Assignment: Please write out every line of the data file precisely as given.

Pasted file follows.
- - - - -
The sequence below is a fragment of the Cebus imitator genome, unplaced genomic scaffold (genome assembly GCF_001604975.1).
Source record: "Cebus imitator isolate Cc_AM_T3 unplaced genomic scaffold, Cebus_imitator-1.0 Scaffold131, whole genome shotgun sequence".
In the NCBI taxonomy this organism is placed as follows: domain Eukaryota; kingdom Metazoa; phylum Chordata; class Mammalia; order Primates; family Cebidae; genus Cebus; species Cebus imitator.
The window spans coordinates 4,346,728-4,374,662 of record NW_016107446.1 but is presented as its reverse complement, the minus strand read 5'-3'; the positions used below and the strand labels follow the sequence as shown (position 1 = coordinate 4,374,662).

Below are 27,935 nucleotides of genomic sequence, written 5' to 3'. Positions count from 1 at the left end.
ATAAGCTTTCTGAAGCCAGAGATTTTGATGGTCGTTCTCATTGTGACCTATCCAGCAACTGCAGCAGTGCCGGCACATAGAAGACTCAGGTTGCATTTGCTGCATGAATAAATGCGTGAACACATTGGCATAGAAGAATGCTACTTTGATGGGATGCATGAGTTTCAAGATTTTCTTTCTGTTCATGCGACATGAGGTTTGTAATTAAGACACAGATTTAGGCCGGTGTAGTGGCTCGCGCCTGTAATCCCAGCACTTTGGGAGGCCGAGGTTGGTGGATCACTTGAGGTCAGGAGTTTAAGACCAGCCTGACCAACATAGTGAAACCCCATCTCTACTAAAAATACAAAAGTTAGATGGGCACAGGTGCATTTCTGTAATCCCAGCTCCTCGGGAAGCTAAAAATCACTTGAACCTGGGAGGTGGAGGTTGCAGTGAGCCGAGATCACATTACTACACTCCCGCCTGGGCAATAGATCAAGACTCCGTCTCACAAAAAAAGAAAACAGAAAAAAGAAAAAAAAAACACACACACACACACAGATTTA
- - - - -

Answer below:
The sequence below is a fragment of the Cebus imitator genome, unplaced genomic scaffold (genome assembly GCF_001604975.1).
Source record: "Cebus imitator isolate Cc_AM_T3 unplaced genomic scaffold, Cebus_imitator-1.0 Scaffold131, whole genome shotgun sequence".
In the NCBI taxonomy this organism is placed as follows: domain Eukaryota; kingdom Metazoa; phylum Chordata; class Mammalia; order Primates; family Cebidae; genus Cebus; species Cebus imitator.
The window spans coordinates 4,346,728-4,374,662 of record NW_016107446.1 but is presented as its reverse complement, the minus strand read 5'-3'; the positions used below and the strand labels follow the sequence as shown (position 1 = coordinate 4,374,662).

Below are 27,935 nucleotides of genomic sequence, written 5' to 3'. Positions count from 1 at the left end.
ATAAGCTTTCTGAAGCCAGAGATTTTGATGGTCGTTCTCATTGTGACCTATCCAGCAACTGCAGCAGTGCCGGCACATAGAAGACTCAGGTTGCATTTGCTGCATGAATAAATGCGTGAACACATTGGCATAGAAGAATGCTACTTTGATGGGATGCATGAGTTTCAAGATTTTCTTTCTGTTCATGCGACATGAGGTTTGTAATTAAGACACAGATTTAGGCCGGTGTAGTGGCTCGCGCCTGTAATCCCAGCACTTTGGGAGGCCGAGGTTGGTGGATCACTTGAGGTCAGGAGTTTAAGACCAGCCTGACCAACATAGTGAAACCCCATCTCTACTAAAAATACAAAAGTTAGATGGGCACAGGTGCATTTCTGTAATCCCAGCTCCTCGGGAAGCTAAAAATCACTTGAACCTGGGAGGTGGAGGTTGCAGTGAGCCGAGATCACATTACTACACTCCCGCCTGGGCAATAGATCAAGACTCCGTCTCACAAAAAAAGAAAACAGAAAAAAGAAAAAAAAAACACACACACACACACAGATTTA